So much of LOTR is a commentary on how much sorrow and anger Tolkien felt regarding both industrialism & war, and if there was ever a quote to pull out of the whole trilogy and say, this is it, this is what it’s about, it would be these lines because I see so much of him in them, so much of what he yearned for, so much of what he felt was slipping away as the world progressed. And yes, we do need to progress, but we also need to remember where we have come from and to maintain the beauty of those places. Build if you must, but leave the trees, and let them both be glorious without the stain of fury and war on them.
And wow, can we talk about Faramir for a second? ‘I could trust them to shut their eyes of their own accord, but eyes will blink if the feet stumble.’ I knew that I liked him, just given how wonderful he is in the movie, but he’s even more so in the books. That he would trust Frodo & Sam to keep their eyes shut without the blindfold is just so telling of his character, for–and don’t @ me in the comments, tudo bem, I know everyone loves Boromir, and I understand why, but he’s got issues beyond just the ring’s corruption–Boromir would have definitely not only blindfolded them, probably without even explaining why, but also bound their hands and had Mablung & Damrod lead them forcefully along the path. You know it’s true, too, don’t even try to pretend it isn’t. But Faramir says to keep their hands unbound, to not blindfold them so as to discomfort them, and even says he would trust them if not for the general human nature to open one’s eyes if you stumble, and I just?? I love this man, wow. If Tolkien wasn’t so obviously a hobbit, he would be Faramir.
Last night, while we were watching FOTR to prepare for TT next week, I got weepy over the scene where Aragorn kisses Boromir’s forehead and tells him to be at peace, son of Gondor because I just LOVE how much Tolkien allowed his men to feel. Granted, Tolkien was always a bit more on the emotional side, and he’d been so torn apart by the loss of his beloved friends in the war that I’m sure he wished, desperately, that he might have been able to tell them to be at peace and kiss them goodbye. But think about the time that Tolkien would have been writing this–men were even more not allowed to express their emotions in the early 1900s than they were now, and it would have been so powerful then to see men openly expressing their love for one another, never mind how powerful it is now as we’re continuing to plead for everyone to allow themselves to be fully in touch with their emotions. And I just really, really appreciate how openly Tolkien allowed his men to love. Sam outright says in the chapter previous that he loves Frodo, and Faramir sits at the edge of the Anduin in grief and sorrow at the loss of his brother, and they’re all just so good and fair and kind, and I love all of them.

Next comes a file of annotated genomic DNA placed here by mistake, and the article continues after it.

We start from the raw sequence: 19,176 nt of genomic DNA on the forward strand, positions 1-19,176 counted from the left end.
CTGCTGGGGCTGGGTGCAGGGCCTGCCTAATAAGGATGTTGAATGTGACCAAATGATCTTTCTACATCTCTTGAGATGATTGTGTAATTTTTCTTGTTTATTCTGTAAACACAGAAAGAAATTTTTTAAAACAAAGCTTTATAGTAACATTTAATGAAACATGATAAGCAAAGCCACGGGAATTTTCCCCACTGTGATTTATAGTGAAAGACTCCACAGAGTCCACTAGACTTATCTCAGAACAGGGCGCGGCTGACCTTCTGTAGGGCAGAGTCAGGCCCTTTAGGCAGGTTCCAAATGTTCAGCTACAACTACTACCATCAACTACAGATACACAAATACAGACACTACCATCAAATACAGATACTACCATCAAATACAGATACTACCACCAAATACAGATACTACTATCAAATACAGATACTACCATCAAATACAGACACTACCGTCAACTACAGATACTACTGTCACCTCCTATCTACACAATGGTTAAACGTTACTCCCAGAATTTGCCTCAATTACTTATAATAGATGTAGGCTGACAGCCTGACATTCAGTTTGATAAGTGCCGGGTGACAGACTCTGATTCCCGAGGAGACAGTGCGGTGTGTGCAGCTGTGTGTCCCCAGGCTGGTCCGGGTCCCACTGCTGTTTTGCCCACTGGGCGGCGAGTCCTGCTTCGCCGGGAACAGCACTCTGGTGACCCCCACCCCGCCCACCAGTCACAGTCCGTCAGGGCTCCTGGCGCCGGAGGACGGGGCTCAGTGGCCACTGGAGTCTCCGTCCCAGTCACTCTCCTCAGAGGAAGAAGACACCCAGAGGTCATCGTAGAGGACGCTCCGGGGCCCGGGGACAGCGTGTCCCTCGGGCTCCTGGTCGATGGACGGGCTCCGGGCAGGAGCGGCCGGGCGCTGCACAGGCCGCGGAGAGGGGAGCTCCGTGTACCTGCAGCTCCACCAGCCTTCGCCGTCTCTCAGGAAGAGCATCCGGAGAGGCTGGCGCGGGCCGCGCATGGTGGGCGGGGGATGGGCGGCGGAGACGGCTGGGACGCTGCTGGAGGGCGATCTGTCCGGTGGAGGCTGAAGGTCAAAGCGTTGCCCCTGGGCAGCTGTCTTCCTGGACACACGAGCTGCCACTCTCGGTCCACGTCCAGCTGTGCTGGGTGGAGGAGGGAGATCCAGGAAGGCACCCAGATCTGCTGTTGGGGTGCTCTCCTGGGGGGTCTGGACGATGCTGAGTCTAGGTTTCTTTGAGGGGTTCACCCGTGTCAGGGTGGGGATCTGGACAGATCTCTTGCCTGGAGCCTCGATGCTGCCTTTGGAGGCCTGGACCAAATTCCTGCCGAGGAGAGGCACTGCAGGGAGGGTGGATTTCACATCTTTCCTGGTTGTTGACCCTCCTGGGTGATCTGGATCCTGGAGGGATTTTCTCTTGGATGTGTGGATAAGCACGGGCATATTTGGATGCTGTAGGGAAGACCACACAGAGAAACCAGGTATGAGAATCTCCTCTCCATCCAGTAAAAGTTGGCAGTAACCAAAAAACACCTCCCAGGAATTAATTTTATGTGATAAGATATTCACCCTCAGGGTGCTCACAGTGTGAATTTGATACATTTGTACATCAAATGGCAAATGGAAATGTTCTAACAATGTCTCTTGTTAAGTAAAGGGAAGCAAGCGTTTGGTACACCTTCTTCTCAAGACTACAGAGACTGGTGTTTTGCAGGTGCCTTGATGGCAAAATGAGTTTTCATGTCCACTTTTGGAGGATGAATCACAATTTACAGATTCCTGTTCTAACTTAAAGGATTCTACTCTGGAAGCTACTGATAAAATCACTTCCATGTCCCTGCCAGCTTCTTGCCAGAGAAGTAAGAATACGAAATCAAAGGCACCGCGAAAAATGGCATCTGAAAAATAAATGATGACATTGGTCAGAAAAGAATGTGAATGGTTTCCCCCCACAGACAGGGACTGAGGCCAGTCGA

Look, fangirl over the elves all you want, I’ll keep my men.
I just love having the knowledge of The Silmarillion now as I read it, particularly for lines like this:
‘Beren now, he never thought he was going to get that Silmaril from the Iron Crown in Thangorodrim, and yet he did, and that was a worse place and a blacker danger than ours. But that’s a long tale, of course, and goes on past the happiness and into grief and beyond it–and the Silmaril went on and came to Eärendil. And why, sir, I never thought of that before! We’ve got–you’ve got some of the light of it in that star-glass that the Lady gave you! Why, to think of it, we’re in the same tale still! It’s going on. Don’t the great tales never end?’The Stairs of Cirith Ungol, pg 321
Like, that would have all been so meaningless to me back in middle school, when I was first reading these. I would have probably skimmed over half of that without any comprehension and just went on my merry way, but now, after finally having read the masterpiece that is The Silmarillion, this paragraph of Sam’s is so much different, and UGH, I JUST LOVE IT A LOT.